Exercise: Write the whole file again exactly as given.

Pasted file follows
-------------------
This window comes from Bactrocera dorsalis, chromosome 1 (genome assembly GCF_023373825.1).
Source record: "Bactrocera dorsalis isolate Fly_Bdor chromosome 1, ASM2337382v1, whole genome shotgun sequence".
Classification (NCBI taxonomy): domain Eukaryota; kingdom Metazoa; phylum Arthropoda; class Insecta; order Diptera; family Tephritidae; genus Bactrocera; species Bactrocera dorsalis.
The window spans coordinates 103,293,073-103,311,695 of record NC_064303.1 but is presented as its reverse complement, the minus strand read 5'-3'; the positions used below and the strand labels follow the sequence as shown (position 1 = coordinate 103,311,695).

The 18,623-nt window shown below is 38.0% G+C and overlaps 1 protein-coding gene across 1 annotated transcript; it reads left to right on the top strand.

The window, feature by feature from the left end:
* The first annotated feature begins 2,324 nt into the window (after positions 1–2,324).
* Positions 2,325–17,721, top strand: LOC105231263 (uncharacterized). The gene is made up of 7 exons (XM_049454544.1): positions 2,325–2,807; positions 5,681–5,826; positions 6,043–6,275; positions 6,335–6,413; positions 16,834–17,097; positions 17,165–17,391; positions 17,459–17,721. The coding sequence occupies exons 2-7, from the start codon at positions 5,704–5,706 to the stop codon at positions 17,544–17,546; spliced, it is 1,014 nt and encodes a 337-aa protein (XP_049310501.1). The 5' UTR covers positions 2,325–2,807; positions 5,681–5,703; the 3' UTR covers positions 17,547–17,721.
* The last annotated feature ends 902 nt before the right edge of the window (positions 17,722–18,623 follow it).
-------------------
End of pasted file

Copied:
This window comes from Bactrocera dorsalis, chromosome 1 (genome assembly GCF_023373825.1).
Source record: "Bactrocera dorsalis isolate Fly_Bdor chromosome 1, ASM2337382v1, whole genome shotgun sequence".
Classification (NCBI taxonomy): domain Eukaryota; kingdom Metazoa; phylum Arthropoda; class Insecta; order Diptera; family Tephritidae; genus Bactrocera; species Bactrocera dorsalis.
The window spans coordinates 103,293,073-103,311,695 of record NC_064303.1 but is presented as its reverse complement, the minus strand read 5'-3'; the positions used below and the strand labels follow the sequence as shown (position 1 = coordinate 103,311,695).

The 18,623-nt window shown below is 38.0% G+C and overlaps 1 protein-coding gene across 1 annotated transcript; it reads left to right on the top strand.

The window, feature by feature from the left end:
* The first annotated feature begins 2,324 nt into the window (after positions 1–2,324).
* Positions 2,325–17,721, top strand: LOC105231263 (uncharacterized). The gene is made up of 7 exons (XM_049454544.1): positions 2,325–2,807; positions 5,681–5,826; positions 6,043–6,275; positions 6,335–6,413; positions 16,834–17,097; positions 17,165–17,391; positions 17,459–17,721. The coding sequence occupies exons 2-7, from the start codon at positions 5,704–5,706 to the stop codon at positions 17,544–17,546; spliced, it is 1,014 nt and encodes a 337-aa protein (XP_049310501.1). The 5' UTR covers positions 2,325–2,807; positions 5,681–5,703; the 3' UTR covers positions 17,547–17,721.
* The last annotated feature ends 902 nt before the right edge of the window (positions 17,722–18,623 follow it).